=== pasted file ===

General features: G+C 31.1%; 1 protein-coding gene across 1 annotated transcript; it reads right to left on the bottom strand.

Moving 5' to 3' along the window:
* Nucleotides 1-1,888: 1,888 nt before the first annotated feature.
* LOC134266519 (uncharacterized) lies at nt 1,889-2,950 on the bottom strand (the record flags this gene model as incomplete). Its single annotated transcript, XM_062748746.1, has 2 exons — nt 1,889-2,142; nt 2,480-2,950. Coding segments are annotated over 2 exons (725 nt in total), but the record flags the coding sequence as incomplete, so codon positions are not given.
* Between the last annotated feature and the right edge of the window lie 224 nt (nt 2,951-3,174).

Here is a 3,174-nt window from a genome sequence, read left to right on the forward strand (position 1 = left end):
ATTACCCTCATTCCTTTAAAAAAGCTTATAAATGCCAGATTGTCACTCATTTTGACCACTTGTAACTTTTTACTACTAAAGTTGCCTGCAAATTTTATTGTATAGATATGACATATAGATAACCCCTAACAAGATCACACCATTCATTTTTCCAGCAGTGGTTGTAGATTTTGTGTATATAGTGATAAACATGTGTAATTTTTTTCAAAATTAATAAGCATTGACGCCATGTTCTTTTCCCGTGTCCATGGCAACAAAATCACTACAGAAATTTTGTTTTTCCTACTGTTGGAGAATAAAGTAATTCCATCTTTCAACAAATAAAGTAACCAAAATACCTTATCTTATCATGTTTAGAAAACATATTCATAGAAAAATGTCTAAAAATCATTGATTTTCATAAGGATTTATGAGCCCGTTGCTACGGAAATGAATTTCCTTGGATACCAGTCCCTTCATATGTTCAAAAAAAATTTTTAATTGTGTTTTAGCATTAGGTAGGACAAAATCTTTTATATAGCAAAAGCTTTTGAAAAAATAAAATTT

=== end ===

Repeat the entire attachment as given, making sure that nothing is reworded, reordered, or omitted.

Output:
General features: G+C 31.1%; 1 protein-coding gene across 1 annotated transcript; it reads right to left on the bottom strand.

Moving 5' to 3' along the window:
* Nucleotides 1-1,888: 1,888 nt before the first annotated feature.
* LOC134266519 (uncharacterized) lies at nt 1,889-2,950 on the bottom strand (the record flags this gene model as incomplete). Its single annotated transcript, XM_062748746.1, has 2 exons — nt 1,889-2,142; nt 2,480-2,950. Coding segments are annotated over 2 exons (725 nt in total), but the record flags the coding sequence as incomplete, so codon positions are not given.
* Between the last annotated feature and the right edge of the window lie 224 nt (nt 2,951-3,174).

Here is a 3,174-nt window from a genome sequence, read left to right on the forward strand (position 1 = left end):
ATTACCCTCATTCCTTTAAAAAAGCTTATAAATGCCAGATTGTCACTCATTTTGACCACTTGTAACTTTTTACTACTAAAGTTGCCTGCAAATTTTATTGTATAGATATGACATATAGATAACCCCTAACAAGATCACACCATTCATTTTTCCAGCAGTGGTTGTAGATTTTGTGTATATAGTGATAAACATGTGTAATTTTTTTCAAAATTAATAAGCATTGACGCCATGTTCTTTTCCCGTGTCCATGGCAACAAAATCACTACAGAAATTTTGTTTTTCCTACTGTTGGAGAATAAAGTAATTCCATCTTTCAACAAATAAAGTAACCAAAATACCTTATCTTATCATGTTTAGAAAACATATTCATAGAAAAATGTCTAAAAATCATTGATTTTCATAAGGATTTATGAGCCCGTTGCTACGGAAATGAATTTCCTTGGATACCAGTCCCTTCATATGTTCAAAAAAAATTTTTAATTGTGTTTTAGCATTAGGTAGGACAAAATCTTTTATATAGCAAAAGCTTTTGAAAAAATAAAATTT